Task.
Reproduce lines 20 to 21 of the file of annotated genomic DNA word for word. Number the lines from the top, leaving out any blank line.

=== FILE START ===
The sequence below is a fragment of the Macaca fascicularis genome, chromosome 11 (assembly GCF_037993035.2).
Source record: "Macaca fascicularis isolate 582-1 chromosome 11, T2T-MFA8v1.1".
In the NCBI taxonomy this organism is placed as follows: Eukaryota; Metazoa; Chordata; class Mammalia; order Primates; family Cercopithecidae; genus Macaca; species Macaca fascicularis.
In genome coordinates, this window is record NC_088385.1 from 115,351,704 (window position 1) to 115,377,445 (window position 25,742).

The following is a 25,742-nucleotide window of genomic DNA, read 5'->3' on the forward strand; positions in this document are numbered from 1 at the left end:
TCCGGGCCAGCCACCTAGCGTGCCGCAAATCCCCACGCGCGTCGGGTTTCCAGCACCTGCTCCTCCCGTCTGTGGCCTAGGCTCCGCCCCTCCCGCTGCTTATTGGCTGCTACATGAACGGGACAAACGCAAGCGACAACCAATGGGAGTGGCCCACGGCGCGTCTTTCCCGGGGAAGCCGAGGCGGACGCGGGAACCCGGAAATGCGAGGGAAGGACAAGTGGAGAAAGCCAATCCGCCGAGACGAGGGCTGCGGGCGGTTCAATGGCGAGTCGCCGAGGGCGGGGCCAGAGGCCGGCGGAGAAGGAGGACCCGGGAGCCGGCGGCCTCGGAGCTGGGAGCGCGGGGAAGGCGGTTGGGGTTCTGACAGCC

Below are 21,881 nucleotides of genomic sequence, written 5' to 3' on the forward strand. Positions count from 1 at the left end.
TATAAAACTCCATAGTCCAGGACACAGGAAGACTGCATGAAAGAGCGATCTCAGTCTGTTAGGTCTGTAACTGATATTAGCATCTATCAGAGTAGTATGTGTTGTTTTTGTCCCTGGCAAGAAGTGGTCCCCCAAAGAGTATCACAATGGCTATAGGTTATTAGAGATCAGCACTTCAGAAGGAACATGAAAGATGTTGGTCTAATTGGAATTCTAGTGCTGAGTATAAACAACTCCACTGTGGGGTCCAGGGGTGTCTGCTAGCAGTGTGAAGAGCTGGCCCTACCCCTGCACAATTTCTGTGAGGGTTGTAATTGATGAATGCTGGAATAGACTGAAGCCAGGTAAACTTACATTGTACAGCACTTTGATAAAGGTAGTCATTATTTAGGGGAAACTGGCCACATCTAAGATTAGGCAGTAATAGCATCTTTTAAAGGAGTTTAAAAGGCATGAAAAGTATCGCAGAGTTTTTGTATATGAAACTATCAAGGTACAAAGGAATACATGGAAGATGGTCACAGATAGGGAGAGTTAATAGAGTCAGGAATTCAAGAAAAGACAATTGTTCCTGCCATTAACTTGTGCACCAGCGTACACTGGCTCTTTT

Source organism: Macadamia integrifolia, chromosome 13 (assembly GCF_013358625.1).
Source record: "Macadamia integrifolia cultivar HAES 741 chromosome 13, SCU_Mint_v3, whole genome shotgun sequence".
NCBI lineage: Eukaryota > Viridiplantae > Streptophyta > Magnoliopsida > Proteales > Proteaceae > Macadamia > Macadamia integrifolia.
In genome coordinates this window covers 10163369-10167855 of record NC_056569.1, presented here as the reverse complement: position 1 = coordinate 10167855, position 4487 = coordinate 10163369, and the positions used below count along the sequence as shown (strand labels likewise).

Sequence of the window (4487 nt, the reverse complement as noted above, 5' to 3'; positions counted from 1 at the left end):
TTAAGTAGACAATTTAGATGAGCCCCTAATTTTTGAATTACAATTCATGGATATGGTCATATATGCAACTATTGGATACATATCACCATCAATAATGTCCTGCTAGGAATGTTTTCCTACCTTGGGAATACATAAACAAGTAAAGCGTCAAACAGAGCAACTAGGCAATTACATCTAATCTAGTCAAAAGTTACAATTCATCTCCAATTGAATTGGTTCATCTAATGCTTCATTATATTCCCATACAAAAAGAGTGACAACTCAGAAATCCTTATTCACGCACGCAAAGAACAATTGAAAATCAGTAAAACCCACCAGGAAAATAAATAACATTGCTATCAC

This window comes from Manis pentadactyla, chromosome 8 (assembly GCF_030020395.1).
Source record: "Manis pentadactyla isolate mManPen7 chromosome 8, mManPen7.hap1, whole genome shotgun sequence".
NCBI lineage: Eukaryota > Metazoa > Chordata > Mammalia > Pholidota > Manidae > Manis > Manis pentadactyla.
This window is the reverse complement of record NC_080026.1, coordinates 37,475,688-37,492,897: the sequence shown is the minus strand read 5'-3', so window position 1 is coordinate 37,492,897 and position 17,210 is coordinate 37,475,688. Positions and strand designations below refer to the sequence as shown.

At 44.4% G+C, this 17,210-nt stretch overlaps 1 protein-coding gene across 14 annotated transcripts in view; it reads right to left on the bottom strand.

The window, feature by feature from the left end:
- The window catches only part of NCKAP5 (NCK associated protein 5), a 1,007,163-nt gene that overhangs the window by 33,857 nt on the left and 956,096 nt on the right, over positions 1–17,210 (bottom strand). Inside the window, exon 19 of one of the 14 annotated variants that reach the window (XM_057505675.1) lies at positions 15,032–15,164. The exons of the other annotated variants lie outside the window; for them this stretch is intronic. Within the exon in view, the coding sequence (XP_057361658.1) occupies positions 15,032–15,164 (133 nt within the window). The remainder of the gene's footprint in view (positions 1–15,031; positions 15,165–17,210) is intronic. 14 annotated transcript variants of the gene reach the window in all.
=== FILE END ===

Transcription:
The window, feature by feature from the left end:
- The window catches only part of NCKAP5 (NCK associated protein 5), a 1,007,163-nt gene that overhangs the window by 33,857 nt on the left and 956,096 nt on the right, over positions 1–17,210 (bottom strand). Inside the window, exon 19 of one of the 14 annotated variants that reach the window (XM_057505675.1) lies at positions 15,032–15,164. The exons of the other annotated variants lie outside the window; for them this stretch is intronic. Within the exon in view, the coding sequence (XP_057361658.1) occupies positions 15,032–15,164 (133 nt within the window). The remainder of the gene's footprint in view (positions 1–15,031; positions 15,165–17,210) is intronic. 14 annotated transcript variants of the gene reach the window in all.